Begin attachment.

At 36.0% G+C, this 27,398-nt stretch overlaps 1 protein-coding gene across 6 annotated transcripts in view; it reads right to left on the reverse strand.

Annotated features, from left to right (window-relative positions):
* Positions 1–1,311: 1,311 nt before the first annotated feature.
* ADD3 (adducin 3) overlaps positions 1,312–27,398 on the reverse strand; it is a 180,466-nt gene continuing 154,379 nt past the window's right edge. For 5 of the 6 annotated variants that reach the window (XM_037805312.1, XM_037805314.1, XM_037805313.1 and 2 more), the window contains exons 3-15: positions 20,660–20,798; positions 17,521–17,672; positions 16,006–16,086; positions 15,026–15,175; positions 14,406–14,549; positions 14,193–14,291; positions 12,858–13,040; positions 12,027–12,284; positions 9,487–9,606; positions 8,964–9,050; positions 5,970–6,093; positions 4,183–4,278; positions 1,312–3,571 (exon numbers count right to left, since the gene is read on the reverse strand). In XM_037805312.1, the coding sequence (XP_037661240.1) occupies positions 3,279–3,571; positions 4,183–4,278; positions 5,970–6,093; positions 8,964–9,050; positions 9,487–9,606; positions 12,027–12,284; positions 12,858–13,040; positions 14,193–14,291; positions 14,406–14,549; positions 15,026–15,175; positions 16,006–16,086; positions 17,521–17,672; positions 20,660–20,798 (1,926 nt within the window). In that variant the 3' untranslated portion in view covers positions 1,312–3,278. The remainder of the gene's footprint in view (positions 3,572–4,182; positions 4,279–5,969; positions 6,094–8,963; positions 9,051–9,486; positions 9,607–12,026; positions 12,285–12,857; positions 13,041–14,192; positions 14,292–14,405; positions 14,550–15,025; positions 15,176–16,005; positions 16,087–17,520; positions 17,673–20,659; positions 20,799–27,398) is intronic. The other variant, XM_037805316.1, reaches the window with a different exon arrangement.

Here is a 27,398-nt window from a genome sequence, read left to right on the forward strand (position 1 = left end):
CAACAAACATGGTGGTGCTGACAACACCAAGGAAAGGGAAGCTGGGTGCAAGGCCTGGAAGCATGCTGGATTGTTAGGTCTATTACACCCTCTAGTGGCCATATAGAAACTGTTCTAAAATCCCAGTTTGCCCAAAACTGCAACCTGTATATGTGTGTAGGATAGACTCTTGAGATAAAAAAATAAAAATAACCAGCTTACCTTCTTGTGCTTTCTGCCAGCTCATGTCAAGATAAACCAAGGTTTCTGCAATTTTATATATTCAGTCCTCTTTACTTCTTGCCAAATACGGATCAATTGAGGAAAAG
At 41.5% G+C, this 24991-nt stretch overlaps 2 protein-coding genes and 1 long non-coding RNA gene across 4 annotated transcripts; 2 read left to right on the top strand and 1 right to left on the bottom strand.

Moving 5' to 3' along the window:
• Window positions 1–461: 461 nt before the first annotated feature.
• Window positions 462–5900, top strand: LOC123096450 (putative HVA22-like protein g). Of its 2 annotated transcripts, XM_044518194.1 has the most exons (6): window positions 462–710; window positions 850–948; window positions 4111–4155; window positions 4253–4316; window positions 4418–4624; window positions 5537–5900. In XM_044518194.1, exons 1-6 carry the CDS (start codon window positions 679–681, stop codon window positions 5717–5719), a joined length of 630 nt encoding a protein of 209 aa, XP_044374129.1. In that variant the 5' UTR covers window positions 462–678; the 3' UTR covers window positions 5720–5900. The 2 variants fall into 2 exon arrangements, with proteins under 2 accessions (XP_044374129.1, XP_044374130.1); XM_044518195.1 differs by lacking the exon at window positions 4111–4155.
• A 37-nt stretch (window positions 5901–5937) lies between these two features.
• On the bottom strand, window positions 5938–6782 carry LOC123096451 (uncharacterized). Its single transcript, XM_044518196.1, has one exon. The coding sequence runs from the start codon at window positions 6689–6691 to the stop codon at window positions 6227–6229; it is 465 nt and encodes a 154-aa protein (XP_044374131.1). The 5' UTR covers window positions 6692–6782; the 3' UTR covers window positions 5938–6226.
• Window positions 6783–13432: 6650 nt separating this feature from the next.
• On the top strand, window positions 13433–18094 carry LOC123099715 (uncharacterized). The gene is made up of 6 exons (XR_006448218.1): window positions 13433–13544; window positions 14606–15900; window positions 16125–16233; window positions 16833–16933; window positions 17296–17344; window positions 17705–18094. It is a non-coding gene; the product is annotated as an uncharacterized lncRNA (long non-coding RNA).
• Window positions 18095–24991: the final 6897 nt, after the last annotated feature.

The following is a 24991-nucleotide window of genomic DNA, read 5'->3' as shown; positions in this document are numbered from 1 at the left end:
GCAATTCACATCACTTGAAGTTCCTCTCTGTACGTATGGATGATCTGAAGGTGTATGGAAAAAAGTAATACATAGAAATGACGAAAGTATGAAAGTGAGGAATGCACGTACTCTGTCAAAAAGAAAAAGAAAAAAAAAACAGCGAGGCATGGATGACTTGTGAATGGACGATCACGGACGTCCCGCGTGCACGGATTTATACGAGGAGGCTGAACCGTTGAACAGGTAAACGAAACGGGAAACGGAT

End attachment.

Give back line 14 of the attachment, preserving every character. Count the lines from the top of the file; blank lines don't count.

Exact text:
• On the top strand, window positions 13433–18094 carry LOC123099715 (uncharacterized). The gene is made up of 6 exons (XR_006448218.1): window positions 13433–13544; window positions 14606–15900; window positions 16125–16233; window positions 16833–16933; window positions 17296–17344; window positions 17705–18094. It is a non-coding gene; the product is annotated as an uncharacterized lncRNA (long non-coding RNA).